2020 may have been the year of our collective discontent, but it was also our year in the kitchen. 54% of Americans report cooking at home more this year; 46% report baking more. As soon as the lockdowns started in March, Google searches for terms like “sourdough” and “banana bread” absolutely skyrocketed. People couldn’t eat out and they had a whole lot of free time to toy with, so the desire and opportunity to recreate their favorite dishes reached new highs.
Soon, social media feeds flooded with stuck-at-home folks posting their food wins and fails. Along with so many loaves of bread.
Things continued to shift from there. As home cooking brought new skills, the general public began to investigate the supply side of their foodway. Searches for “gardening,” “growing food,” and “vertical hydroponics” all saw significant upticks (beyond their yearly springtime bumps). Meanwhile, with independent restaurants faltering, people’s understanding of the challenges faced by small businesses in the food and drink space deepened. We had frank conversations about tipping, examined the predatory practices of certain delivery models, and tested new ways of getting ingredients to our homes.
So while 2020 was incredibly trying for us all — particularly for those working in restaurants — it also led to new levels of knowledge that we’ll carry with us when the pandemic ends. And that’s worth acknowledging. Below, we dive deeper into three of the ways we’ve seen a change in how people prepare, cook, and eat food in 2020.
Growing Our Own
The increased popularity of kitchen gadgets — from sous vides to tabletop outdoor pizza ovens to air fryers — was already changing the way we cooked before the pandemic hit. Once we got stuck at home, our desire to refine our home food systems only blossomed. First, we geeked out on breadmakers and meat smokers that helped us make better food, but that passion soon extended to the ingredients themselves.
Lettuce Grow — creators of a vertical hydroponic tower for growing your own produce, called The Farmstand — saw ten times growth as a business in 2020. That equated to over a million seeds going directly into people’s homes. The feeling of resilience, without the complexity or space required of growing plants in soil, clearly appealed to a nation in upheaval.
“We offer systems with no anxiety or green thumb required, says Lettuce Grow’s CEO Jacob Pechenik. “From a technology standpoint, it’s designed to be user friendly so that anyone can master it.”
The idea that Americans, living in the land of fast food and ultra-processed ingredients, are more eager than ever to “grow their own” is an undeniable step towards better understanding our food system. With luck, it will lead to more independence and wider curiosity about the ways the factory-based model is failing us.
As we mentioned above, people started baking bread more at home during quarantine. A lot more. Google’s Year in Search 2020 revealed a long list of food-related searches that spiked over this past year. But it was about a lot more than just Google searches.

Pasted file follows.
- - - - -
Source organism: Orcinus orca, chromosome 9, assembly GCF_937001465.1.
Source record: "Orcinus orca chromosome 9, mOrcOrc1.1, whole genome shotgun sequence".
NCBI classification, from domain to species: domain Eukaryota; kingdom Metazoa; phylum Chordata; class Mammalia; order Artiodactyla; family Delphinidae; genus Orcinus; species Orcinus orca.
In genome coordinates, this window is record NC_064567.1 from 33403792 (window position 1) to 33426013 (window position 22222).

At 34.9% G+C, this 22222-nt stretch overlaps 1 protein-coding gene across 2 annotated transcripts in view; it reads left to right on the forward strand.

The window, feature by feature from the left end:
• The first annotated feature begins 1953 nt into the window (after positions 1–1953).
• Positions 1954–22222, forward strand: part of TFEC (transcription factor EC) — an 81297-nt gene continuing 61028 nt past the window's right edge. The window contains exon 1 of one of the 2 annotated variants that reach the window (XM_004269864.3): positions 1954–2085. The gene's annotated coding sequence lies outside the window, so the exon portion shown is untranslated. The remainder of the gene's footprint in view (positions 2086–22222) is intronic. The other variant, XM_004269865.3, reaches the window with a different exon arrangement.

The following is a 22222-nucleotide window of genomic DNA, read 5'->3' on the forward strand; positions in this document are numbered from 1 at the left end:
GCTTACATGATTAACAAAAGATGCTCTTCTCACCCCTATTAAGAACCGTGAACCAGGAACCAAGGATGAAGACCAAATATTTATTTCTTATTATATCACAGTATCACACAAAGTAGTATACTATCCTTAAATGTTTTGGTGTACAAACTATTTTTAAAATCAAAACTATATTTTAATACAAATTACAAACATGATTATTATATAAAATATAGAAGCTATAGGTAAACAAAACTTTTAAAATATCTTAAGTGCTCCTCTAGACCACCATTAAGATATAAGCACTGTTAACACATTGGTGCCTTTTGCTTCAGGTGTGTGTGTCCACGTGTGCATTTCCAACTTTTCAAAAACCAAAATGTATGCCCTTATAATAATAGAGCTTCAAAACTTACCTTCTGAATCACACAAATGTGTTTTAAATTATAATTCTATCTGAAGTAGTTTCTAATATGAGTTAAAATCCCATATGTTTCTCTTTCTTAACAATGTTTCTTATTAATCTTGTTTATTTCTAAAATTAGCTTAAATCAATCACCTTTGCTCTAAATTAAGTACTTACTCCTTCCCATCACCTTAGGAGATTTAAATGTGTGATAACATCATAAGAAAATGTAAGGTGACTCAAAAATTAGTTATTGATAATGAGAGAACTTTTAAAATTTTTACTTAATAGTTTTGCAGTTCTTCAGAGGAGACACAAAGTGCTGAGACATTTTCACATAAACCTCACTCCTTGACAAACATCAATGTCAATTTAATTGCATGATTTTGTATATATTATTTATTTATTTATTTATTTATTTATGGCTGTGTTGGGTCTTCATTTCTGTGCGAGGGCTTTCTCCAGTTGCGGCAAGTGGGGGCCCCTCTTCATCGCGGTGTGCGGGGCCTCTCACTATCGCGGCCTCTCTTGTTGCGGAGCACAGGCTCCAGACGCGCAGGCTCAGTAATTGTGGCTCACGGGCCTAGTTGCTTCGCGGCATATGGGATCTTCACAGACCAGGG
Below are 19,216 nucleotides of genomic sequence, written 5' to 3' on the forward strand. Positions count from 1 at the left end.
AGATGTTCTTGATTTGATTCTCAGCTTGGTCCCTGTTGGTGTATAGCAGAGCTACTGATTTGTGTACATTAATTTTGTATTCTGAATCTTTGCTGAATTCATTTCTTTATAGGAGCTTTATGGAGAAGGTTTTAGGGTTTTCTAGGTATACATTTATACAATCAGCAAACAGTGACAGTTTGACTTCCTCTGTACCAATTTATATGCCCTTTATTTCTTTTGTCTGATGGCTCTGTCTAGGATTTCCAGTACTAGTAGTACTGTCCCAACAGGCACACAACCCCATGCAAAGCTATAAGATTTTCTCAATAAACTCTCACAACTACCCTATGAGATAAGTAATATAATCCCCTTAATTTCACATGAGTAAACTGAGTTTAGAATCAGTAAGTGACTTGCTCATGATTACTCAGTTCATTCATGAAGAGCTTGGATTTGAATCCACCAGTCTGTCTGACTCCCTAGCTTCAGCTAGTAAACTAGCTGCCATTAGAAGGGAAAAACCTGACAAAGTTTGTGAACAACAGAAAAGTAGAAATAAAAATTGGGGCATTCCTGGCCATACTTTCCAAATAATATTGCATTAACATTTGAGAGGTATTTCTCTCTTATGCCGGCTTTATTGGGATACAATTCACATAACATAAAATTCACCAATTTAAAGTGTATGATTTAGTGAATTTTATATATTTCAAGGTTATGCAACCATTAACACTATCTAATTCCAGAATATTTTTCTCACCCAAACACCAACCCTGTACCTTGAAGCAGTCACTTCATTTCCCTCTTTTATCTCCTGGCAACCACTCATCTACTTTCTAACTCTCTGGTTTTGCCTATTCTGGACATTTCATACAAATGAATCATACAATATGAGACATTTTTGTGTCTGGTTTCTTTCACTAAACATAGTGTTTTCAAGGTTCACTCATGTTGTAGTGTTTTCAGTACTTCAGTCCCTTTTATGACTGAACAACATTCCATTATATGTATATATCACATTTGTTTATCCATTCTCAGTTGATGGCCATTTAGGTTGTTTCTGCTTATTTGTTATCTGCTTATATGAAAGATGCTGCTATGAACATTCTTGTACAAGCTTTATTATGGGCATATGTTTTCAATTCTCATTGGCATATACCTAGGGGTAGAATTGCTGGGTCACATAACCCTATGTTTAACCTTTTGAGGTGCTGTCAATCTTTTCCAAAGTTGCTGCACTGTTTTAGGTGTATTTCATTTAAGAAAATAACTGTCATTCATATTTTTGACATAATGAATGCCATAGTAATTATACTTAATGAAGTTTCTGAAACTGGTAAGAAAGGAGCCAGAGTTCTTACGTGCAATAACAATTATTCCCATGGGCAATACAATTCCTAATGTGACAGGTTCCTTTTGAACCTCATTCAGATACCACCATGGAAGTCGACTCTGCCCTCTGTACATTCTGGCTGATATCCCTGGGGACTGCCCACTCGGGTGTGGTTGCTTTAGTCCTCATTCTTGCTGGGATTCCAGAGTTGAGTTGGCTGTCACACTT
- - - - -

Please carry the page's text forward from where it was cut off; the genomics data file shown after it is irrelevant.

The hashtag for “sourdough” on Instagram has 4,183,483 posts. And if you want to get even more esoteric about the connection between food and social media, this year’s most-liked Instagram post wasn’t from a celebrity or model. It was of an egg. Yes, seriously. At the end of last year, the egg had already beat Kylie Jenner’s most famous post with north of 18,000,000 likes, but the humble egg added another 36,000,000 likes this year. (This probably speaks more to how we used apps to cure boredom in 2020 than food, but still…)
Another internet recipe turned viral craze was “Whipped Coffee” which came in third overall in Google searches in the “How to make…” category and second place in the “food” category. The social media darling of a drink/recipe moment was so popular our own Dane Rivera had to test it out to see what all the fuss was about.
We also saw an uptick in traffic on recipe posts here on UPROXX, with the following entries making massive impacts with readers.
Online meal-kit delivery services grew by 12.8 percent over 2020. It’s not hard to see why. With people stuck home and wanting to cook more but often without any of the preexisting skills necessary to do so, meal kits became the perfect gateway to culinary independence.
On the flip side, farmers, local-producers, brewers, and even fishermen skipped the middle-man of distribution and started selling directly to the consumer, a trend that began before COVID but saw new growth during the quarantine. If you want restaurant-quality seafood or specialty greens or fresh eggs or whatever, you can source those items easier than ever. Even Japanese a5 wagyu beef — once an item that few restaurants in the country could get their hands on — is available at home thse days.
The Chicago-Tribune noted recently that some small, local farms are doing better than ever — highlighting how farms have adjusted their business plans so that if restaurants start ordering again, farm groups “can continue to serve the consumer market” going forward. In short, public access to food straight from the people who grow or raise it isn’t going anywhere in 2021.